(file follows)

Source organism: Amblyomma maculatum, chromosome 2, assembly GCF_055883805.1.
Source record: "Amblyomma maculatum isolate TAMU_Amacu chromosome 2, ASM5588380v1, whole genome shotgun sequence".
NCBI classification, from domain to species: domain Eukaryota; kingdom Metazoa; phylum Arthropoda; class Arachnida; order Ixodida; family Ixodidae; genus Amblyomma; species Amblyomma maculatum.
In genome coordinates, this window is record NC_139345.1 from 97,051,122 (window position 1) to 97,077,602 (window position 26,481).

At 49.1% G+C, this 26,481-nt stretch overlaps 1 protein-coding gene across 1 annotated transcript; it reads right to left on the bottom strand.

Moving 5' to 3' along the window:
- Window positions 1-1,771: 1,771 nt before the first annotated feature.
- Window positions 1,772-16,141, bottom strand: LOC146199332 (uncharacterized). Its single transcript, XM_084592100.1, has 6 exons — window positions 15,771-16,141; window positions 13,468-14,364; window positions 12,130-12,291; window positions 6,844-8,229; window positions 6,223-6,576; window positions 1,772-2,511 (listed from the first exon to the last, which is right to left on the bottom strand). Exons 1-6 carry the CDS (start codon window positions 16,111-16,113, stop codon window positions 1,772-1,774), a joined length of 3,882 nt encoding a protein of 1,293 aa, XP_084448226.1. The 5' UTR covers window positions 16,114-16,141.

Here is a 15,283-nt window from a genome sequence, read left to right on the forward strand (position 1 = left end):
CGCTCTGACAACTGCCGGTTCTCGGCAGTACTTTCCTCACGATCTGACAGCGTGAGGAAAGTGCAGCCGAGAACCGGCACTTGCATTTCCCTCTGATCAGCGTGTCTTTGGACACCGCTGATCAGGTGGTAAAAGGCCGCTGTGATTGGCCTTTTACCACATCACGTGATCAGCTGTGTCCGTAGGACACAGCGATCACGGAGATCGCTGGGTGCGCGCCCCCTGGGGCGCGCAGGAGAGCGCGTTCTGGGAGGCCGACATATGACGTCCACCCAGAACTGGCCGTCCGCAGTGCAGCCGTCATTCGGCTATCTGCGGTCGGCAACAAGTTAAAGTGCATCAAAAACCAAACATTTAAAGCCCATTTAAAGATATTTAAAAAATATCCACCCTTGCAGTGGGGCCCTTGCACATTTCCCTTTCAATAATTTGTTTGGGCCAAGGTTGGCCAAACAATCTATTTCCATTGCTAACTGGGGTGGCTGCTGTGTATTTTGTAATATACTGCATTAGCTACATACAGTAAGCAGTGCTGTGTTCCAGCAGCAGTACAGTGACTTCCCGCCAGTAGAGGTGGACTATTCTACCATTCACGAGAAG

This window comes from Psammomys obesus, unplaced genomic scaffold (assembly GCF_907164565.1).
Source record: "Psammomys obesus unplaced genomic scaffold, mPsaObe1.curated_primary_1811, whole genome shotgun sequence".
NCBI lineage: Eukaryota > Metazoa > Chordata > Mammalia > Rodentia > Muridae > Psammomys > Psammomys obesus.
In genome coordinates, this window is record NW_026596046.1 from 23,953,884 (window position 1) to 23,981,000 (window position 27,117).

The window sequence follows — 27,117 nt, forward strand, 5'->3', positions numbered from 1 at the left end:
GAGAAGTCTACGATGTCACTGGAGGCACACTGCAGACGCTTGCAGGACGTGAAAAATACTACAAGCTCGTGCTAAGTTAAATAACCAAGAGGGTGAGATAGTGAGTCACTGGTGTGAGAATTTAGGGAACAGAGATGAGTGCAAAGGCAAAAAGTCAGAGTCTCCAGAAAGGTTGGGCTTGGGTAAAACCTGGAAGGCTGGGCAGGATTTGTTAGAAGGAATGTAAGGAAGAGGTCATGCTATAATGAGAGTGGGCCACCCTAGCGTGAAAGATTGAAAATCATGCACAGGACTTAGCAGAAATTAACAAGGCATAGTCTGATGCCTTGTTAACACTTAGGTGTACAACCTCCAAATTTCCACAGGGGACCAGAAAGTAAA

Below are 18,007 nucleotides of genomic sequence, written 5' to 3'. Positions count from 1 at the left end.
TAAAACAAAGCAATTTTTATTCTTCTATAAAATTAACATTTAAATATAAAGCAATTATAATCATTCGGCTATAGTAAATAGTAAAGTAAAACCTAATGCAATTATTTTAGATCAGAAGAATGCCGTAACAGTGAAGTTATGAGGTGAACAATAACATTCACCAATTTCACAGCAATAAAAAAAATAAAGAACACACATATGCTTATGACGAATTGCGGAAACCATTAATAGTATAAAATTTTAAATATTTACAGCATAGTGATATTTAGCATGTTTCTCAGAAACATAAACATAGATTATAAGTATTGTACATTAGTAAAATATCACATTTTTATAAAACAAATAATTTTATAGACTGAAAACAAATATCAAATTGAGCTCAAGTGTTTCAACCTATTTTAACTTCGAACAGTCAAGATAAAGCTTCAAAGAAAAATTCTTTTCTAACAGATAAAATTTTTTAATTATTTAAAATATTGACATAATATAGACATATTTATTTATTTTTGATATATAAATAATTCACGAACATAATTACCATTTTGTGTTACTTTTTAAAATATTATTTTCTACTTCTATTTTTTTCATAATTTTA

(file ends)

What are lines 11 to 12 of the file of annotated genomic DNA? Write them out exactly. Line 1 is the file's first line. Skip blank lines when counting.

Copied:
This window comes from Psammomys obesus, unplaced genomic scaffold (assembly GCF_907164565.1).
Source record: "Psammomys obesus unplaced genomic scaffold, mPsaObe1.curated_primary_1811, whole genome shotgun sequence".